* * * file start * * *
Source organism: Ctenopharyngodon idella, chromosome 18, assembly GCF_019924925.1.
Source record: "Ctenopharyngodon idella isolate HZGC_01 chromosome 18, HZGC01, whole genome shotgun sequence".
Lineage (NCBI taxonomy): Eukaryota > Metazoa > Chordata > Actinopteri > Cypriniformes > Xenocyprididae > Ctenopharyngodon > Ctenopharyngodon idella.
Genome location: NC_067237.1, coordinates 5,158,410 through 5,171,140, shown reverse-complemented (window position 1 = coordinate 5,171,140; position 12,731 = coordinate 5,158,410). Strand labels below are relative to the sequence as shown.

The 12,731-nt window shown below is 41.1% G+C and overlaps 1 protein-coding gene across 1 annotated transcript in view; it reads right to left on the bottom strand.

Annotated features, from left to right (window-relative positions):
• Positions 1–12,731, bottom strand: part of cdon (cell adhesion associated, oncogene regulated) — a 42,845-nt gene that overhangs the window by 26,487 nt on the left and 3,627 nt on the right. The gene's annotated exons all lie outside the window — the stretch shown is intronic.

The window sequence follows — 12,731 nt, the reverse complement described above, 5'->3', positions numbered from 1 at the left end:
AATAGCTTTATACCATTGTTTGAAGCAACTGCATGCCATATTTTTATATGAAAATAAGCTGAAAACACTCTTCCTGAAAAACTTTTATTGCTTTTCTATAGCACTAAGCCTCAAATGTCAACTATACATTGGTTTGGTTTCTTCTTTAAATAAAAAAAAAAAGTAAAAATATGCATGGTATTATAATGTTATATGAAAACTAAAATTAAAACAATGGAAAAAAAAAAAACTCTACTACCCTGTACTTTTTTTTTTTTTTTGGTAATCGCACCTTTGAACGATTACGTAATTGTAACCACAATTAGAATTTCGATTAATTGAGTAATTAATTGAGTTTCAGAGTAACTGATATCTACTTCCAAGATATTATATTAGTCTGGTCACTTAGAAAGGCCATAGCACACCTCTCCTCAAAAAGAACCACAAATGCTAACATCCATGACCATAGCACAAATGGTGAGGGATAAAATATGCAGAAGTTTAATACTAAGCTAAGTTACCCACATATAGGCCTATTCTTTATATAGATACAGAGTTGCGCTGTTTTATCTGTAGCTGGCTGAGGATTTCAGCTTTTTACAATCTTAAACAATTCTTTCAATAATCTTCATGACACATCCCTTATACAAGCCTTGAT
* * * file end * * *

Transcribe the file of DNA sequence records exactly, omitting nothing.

Source organism: Ctenopharyngodon idella, chromosome 18, assembly GCF_019924925.1.
Source record: "Ctenopharyngodon idella isolate HZGC_01 chromosome 18, HZGC01, whole genome shotgun sequence".
Lineage (NCBI taxonomy): Eukaryota > Metazoa > Chordata > Actinopteri > Cypriniformes > Xenocyprididae > Ctenopharyngodon > Ctenopharyngodon idella.
Genome location: NC_067237.1, coordinates 5,158,410 through 5,171,140, shown reverse-complemented (window position 1 = coordinate 5,171,140; position 12,731 = coordinate 5,158,410). Strand labels below are relative to the sequence as shown.

The 12,731-nt window shown below is 41.1% G+C and overlaps 1 protein-coding gene across 1 annotated transcript in view; it reads right to left on the bottom strand.

Annotated features, from left to right (window-relative positions):
• Positions 1–12,731, bottom strand: part of cdon (cell adhesion associated, oncogene regulated) — a 42,845-nt gene that overhangs the window by 26,487 nt on the left and 3,627 nt on the right. The gene's annotated exons all lie outside the window — the stretch shown is intronic.

The window sequence follows — 12,731 nt, the reverse complement described above, 5'->3', positions numbered from 1 at the left end:
AATAGCTTTATACCATTGTTTGAAGCAACTGCATGCCATATTTTTATATGAAAATAAGCTGAAAACACTCTTCCTGAAAAACTTTTATTGCTTTTCTATAGCACTAAGCCTCAAATGTCAACTATACATTGGTTTGGTTTCTTCTTTAAATAAAAAAAAAAAGTAAAAATATGCATGGTATTATAATGTTATATGAAAACTAAAATTAAAACAATGGAAAAAAAAAAAACTCTACTACCCTGTACTTTTTTTTTTTTTTTGGTAATCGCACCTTTGAACGATTACGTAATTGTAACCACAATTAGAATTTCGATTAATTGAGTAATTAATTGAGTTTCAGAGTAACTGATATCTACTTCCAAGATATTATATTAGTCTGGTCACTTAGAAAGGCCATAGCACACCTCTCCTCAAAAAGAACCACAAATGCTAACATCCATGACCATAGCACAAATGGTGAGGGATAAAATATGCAGAAGTTTAATACTAAGCTAAGTTACCCACATATAGGCCTATTCTTTATATAGATACAGAGTTGCGCTGTTTTATCTGTAGCTGGCTGAGGATTTCAGCTTTTTACAATCTTAAACAATTCTTTCAATAATCTTCATGACACATCCCTTATACAAGCCTTGAT